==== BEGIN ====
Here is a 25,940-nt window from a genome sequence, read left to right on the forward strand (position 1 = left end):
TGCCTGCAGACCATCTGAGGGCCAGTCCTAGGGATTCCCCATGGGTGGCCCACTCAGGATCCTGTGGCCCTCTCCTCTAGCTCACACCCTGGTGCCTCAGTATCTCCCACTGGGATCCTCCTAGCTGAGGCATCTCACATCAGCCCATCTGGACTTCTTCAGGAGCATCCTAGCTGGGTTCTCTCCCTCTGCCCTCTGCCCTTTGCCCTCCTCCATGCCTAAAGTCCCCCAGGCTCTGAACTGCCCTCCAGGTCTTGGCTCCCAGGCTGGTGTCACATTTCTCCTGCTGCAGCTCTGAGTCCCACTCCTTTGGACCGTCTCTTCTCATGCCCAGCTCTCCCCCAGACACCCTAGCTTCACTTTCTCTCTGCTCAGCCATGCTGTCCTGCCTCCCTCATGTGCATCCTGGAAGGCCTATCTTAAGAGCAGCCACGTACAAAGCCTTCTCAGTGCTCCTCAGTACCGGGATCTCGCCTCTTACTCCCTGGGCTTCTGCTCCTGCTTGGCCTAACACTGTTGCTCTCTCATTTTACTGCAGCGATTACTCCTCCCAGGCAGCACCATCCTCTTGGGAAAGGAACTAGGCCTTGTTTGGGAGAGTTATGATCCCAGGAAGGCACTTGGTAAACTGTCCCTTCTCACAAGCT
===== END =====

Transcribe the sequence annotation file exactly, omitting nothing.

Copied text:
Here is a 25,940-nt window from a genome sequence, read left to right on the forward strand (position 1 = left end):
TGCCTGCAGACCATCTGAGGGCCAGTCCTAGGGATTCCCCATGGGTGGCCCACTCAGGATCCTGTGGCCCTCTCCTCTAGCTCACACCCTGGTGCCTCAGTATCTCCCACTGGGATCCTCCTAGCTGAGGCATCTCACATCAGCCCATCTGGACTTCTTCAGGAGCATCCTAGCTGGGTTCTCTCCCTCTGCCCTCTGCCCTTTGCCCTCCTCCATGCCTAAAGTCCCCCAGGCTCTGAACTGCCCTCCAGGTCTTGGCTCCCAGGCTGGTGTCACATTTCTCCTGCTGCAGCTCTGAGTCCCACTCCTTTGGACCGTCTCTTCTCATGCCCAGCTCTCCCCCAGACACCCTAGCTTCACTTTCTCTCTGCTCAGCCATGCTGTCCTGCCTCCCTCATGTGCATCCTGGAAGGCCTATCTTAAGAGCAGCCACGTACAAAGCCTTCTCAGTGCTCCTCAGTACCGGGATCTCGCCTCTTACTCCCTGGGCTTCTGCTCCTGCTTGGCCTAACACTGTTGCTCTCTCATTTTACTGCAGCGATTACTCCTCCCAGGCAGCACCATCCTCTTGGGAAAGGAACTAGGCCTTGTTTGGGAGAGTTATGATCCCAGGAAGGCACTTGGTAAACTGTCCCTTCTCACAAGCT